November 8th?

Larry Newsome, letter, featured

 

Dear Editor:

This has been a very difficult election cycle for black St. Petersburg.  It has caused a significant amount of partisanship within the community.  Not just among the politicians, but amongst the religious institutions, the educational community, civic groups, business people and the everyday citizens.

It does not matter which side of the political spectrum you are on, there are people willing to take you on, not only in support of their favored candidate but you personally for having the nerve and temerity to support whichever candidate you happen to be supporting.

While we might all want to believe, or hope, this is all about this election,  this is more a revelation of deep-seated, angst, hubris, mistrust, distrust, grudges, dislike, classism and a few other disturbing things that have been going on this community for many years.

It is a toxic stew that makes progress difficult, if not almost impossible.   It does not matter who is elected mayor or to the city council. It does not matter which plans or programs are implemented.  It does not matter who opens a business.  It does not matter how many new schools are built. If this problem is not dealt with and mitigated, it will be business as usual in Midtown and we will continue to receive the same results that we have obtained for the last 40 years.

The problem manifests itself in many ways.  It manifests itself in poor schools and educational opportunities for our children; failed and marginal businesses; an ever-expanding cadre of religious institutions and churches with ever fewer members and gentrification, to name a few.  Rome is burning while we are fiddling.

Although the vast majority of people in the community know that this is a problem of significance, very few people will openly admit or discuss it.  It’s called washing your dirty laundry in public.

The real problem is that it is not being washed anywhere, public or private.  We see failure after failure in the business community, in our educational institutions and so many other places, and yet, we fail to even admit the problem’s existence, much less any corrective actions that may be taken to mitigate its corrosive effect.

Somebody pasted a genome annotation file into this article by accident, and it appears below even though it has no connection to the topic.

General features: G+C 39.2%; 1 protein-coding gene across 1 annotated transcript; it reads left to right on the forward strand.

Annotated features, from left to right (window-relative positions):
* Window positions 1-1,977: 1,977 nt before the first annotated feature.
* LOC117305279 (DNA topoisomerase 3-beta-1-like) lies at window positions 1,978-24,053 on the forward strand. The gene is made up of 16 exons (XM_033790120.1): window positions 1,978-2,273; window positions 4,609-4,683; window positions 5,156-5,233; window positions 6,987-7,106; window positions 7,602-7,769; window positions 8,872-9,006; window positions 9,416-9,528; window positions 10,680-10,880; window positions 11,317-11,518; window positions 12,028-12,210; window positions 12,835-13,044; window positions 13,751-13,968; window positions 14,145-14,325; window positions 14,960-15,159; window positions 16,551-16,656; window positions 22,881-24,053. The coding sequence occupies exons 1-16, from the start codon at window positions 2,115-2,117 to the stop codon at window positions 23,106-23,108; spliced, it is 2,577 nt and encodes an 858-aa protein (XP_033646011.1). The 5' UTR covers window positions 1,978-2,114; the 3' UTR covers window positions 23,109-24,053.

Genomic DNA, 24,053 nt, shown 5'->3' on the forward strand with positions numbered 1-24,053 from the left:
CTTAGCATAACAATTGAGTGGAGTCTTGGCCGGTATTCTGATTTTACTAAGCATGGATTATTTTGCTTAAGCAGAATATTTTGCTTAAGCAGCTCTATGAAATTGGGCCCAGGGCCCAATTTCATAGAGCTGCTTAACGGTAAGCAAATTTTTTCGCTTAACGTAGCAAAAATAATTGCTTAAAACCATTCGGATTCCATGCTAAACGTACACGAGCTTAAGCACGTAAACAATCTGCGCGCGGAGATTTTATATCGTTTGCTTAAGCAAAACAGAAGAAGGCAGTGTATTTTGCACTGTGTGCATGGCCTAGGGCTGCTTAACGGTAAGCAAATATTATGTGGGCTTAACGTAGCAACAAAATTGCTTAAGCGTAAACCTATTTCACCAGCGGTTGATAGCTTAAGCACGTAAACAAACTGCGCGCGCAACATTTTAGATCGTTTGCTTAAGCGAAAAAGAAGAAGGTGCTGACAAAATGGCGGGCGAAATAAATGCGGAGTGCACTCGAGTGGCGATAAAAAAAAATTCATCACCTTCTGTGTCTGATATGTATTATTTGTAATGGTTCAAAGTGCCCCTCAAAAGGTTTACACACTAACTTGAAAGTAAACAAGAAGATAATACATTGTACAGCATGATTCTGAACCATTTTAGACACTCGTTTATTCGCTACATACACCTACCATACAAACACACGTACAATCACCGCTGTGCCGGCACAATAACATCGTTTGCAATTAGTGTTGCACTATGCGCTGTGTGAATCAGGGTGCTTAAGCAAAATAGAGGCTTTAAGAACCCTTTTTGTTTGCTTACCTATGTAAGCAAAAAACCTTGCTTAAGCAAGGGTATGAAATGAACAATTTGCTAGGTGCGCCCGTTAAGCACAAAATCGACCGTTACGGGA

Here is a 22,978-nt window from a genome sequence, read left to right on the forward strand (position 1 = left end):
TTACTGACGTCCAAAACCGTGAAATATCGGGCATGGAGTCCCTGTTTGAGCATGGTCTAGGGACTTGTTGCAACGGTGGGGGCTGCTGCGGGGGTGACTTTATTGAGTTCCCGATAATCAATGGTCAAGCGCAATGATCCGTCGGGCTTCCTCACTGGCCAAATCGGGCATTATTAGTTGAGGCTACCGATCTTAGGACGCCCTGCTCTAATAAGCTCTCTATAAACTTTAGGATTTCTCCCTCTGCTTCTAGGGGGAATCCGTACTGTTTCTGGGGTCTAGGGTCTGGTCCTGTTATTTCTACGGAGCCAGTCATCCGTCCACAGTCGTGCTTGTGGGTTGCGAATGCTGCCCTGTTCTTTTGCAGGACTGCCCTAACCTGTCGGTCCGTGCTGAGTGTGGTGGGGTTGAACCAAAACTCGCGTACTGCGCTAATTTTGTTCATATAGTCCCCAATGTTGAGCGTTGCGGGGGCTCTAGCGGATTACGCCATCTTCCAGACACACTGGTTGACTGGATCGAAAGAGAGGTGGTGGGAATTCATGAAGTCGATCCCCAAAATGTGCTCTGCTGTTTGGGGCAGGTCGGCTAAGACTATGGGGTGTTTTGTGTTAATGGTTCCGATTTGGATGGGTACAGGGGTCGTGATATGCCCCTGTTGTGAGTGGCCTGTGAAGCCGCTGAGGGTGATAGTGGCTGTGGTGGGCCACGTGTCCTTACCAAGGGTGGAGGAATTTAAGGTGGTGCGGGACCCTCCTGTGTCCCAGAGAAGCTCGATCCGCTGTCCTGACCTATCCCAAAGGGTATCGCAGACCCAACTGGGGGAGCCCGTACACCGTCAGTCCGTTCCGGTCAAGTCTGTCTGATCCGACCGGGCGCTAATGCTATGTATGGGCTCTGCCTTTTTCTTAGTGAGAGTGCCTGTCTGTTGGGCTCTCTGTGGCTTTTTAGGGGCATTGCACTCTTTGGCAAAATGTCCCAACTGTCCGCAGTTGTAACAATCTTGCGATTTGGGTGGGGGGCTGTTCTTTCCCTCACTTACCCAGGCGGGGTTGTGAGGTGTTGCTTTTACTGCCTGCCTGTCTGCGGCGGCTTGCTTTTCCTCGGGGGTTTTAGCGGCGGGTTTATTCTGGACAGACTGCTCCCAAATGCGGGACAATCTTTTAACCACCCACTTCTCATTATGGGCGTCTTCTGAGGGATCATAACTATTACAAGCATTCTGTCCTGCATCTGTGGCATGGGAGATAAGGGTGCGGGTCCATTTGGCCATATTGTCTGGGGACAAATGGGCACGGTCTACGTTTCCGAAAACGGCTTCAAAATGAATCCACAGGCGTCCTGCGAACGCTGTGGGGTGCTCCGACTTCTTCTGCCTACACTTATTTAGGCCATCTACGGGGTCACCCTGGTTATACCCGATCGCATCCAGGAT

In order for a community to grow and be vibrant, it needs a core group of citizens that care more about the community than they do their own issues.  The community has to matter more than the political cliques that you are in or the politicians you want to support.

The businesses within the community have to have the support of the community as well as advice on how to improve and meet the needs of the community.  The community needs processes, procedures, institutions, groups, leaders and people that seek to unite rather than divide the community against its own interest.

I honestly believe that many people, including leaders, within the community genuinely want to see the community grow and prosper. However, they oftentimes believe that it can only grow and prosper if things are done the way they want or believe they should be done.

While the community may be better off if the path of a few is followed, it is much more likely to continue on the path that it is currently on because no matter what is done, the detractors will be there to discount and criticize.

If progress is to be made, it will be because people who are sworn enemies, opponents, combatants, whatever you want to call them, realize that in order to move the community forward, all parts of the community’s voice must be heard and allowed to participate in the process.

County Commissioner Ken Welch wrote an article entitled the “Mayoral Morning After” that stated that there was a necessity for the sides to come together after the election and work for the common good of the community.  I would like to suggest that he host a community gathering shortly after the election and invite all of the varying sides and interest to begin the process of identifying those common core goals that we all should be able to support.

That we begin the process of recognizing each other’s differences and points of view and begin placing a higher priority on our common goals than our individual civic interests.

There is no sense in pretending that we are all going to come together, sing Kumbaya and live happily ever after. Learning to work together is going to be as hard as the fighting we have been participating in for so long. However, the fruits of our labor should be much more rewarding.

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